DNA Dilemmas

79 Pages Posted: 17 May 2021 Last revised: 26 May 2022

See all articles by Sean H. Williams

Sean H. Williams

University of Texas School of Law

Date Written: May 14, 2021

Abstract

This Article introduces a set of novel stories rooted in DNA surprises. As consumer DNA testing becomes more widespread, more people will accidentally discover that a stranger is their genetic parent. Many feel that their birth certificate is now a “lie” and want to correct it. These stories provide a new lens through which to examine the definition of parenthood, who should wield that definitional power, and the relationship between identity and recognition. DNA testing lays bare the intractable conflict between different definitions of parentage—functional, intentional, legal, and genetic—and seemingly demands that we choose one to prevail. This is the DNA dilemma. This Article argues that, after the relevant “child” becomes an adult, the state can and should yield its monopoly over the definition of legal parentage and allow each adult-child to resolve this deeply personal dilemma for herself. Along the way, this Article introduces post-majority parentage as a new conceptual space, seeks to reorient existing scholarship on adoption and donor-conception, defends a novel identity interest in the official recognition of parent-child relationships, and upends common intuitions that birth certificates simply record facts.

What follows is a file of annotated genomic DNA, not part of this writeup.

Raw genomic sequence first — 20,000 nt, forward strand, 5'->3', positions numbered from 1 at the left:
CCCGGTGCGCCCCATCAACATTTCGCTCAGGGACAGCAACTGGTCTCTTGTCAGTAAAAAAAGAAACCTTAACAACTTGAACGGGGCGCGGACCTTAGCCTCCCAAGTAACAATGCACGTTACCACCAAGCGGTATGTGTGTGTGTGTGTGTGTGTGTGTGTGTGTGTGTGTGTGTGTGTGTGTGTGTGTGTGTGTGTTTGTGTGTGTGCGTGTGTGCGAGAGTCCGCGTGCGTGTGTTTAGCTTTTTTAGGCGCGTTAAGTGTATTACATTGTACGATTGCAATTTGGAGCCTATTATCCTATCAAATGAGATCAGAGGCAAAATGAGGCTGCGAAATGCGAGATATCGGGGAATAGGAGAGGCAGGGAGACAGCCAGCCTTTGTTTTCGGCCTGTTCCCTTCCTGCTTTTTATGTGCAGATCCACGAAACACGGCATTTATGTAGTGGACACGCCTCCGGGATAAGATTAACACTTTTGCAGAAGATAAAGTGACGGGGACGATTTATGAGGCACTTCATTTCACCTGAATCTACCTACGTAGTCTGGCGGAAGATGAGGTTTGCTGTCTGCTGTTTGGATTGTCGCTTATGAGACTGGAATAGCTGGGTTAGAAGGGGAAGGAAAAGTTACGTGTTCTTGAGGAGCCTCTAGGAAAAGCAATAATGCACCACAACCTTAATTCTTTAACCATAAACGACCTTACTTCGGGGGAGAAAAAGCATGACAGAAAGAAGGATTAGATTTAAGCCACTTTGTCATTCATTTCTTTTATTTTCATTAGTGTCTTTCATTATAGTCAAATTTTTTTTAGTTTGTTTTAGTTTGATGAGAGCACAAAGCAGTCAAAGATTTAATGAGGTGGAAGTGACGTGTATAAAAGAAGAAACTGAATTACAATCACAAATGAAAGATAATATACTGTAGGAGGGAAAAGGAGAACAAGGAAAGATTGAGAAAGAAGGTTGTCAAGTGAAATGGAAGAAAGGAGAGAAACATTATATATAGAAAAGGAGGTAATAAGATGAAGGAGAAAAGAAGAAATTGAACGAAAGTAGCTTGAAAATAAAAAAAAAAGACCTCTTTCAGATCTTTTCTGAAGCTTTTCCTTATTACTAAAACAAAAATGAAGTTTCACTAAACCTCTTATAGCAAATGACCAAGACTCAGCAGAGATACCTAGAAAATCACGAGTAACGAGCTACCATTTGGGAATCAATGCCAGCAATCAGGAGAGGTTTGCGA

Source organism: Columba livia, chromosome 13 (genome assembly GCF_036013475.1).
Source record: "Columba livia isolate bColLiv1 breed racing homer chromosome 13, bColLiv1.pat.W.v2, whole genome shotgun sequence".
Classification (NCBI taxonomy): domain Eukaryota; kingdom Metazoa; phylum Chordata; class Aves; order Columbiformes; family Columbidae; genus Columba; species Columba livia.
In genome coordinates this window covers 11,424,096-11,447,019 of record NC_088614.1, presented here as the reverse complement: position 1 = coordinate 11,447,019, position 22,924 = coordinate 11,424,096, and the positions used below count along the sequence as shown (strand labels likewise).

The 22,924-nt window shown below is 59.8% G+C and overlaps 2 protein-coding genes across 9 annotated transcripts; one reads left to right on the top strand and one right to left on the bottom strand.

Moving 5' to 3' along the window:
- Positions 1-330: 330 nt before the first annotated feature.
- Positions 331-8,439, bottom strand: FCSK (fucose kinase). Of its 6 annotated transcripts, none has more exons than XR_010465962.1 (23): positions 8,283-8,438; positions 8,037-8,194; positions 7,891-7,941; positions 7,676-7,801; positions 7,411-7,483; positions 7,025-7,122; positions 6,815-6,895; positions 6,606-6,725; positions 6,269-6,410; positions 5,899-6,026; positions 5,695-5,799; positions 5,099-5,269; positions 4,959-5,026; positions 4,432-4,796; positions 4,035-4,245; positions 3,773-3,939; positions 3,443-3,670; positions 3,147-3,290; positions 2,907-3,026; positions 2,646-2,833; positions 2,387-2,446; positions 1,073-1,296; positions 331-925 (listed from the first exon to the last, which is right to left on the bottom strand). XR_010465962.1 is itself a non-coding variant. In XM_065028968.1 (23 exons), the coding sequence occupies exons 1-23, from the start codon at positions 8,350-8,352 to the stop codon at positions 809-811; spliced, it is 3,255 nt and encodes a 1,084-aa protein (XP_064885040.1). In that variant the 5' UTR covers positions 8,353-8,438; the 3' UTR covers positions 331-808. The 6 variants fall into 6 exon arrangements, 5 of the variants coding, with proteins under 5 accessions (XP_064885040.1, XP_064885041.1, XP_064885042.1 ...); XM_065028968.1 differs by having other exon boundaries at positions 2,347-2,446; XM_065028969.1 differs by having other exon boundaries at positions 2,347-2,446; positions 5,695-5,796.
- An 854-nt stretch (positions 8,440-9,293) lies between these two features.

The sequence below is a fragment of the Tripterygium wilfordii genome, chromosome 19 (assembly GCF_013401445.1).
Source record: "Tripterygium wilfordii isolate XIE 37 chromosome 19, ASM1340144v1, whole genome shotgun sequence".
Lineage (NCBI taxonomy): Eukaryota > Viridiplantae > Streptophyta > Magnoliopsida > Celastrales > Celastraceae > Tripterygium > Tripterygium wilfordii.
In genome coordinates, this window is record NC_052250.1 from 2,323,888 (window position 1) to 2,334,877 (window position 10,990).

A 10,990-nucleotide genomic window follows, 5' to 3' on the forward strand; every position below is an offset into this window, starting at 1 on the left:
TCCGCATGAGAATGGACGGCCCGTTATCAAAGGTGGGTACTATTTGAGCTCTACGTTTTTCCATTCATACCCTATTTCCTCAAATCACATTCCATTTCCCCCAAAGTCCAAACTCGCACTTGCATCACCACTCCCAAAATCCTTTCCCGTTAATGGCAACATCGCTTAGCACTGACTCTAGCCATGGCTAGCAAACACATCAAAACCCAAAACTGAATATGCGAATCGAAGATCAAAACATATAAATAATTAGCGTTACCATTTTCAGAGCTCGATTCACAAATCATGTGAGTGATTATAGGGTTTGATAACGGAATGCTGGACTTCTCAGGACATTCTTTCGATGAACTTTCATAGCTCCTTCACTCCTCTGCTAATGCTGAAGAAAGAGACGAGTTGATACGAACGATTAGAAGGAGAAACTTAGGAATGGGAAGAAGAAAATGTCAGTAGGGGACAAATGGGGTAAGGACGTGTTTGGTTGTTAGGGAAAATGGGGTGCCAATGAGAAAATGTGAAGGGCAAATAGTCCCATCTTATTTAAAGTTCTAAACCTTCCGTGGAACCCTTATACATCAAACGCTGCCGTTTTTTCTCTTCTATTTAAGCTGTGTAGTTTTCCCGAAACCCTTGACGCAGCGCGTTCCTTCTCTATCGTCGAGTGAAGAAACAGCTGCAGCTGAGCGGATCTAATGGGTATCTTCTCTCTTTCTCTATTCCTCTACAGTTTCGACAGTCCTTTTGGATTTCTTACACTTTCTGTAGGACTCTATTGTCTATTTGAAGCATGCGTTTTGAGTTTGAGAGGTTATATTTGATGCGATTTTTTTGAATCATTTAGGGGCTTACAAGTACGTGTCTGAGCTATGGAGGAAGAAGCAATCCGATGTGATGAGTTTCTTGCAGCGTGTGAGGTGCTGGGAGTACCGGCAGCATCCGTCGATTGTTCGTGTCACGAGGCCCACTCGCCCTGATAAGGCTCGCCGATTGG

Keywords: Family law, parentage, birth certificates, genetics, identity, bioethics

Suggested Citation

Williams, Sean H., DNA Dilemmas (May 14, 2021). Yale Law & Policy Review, 2022, U of Texas Law, Public Law Research Paper , Available at SSRN: https://ssrn.com/abstract=3846271 or http://dx.doi.org/10.2139/ssrn.3846271

Sean H. Williams (Contact Author)

University of Texas School of Law ( email )

727 East Dean Keeton Street
Austin, TX 78705
United States

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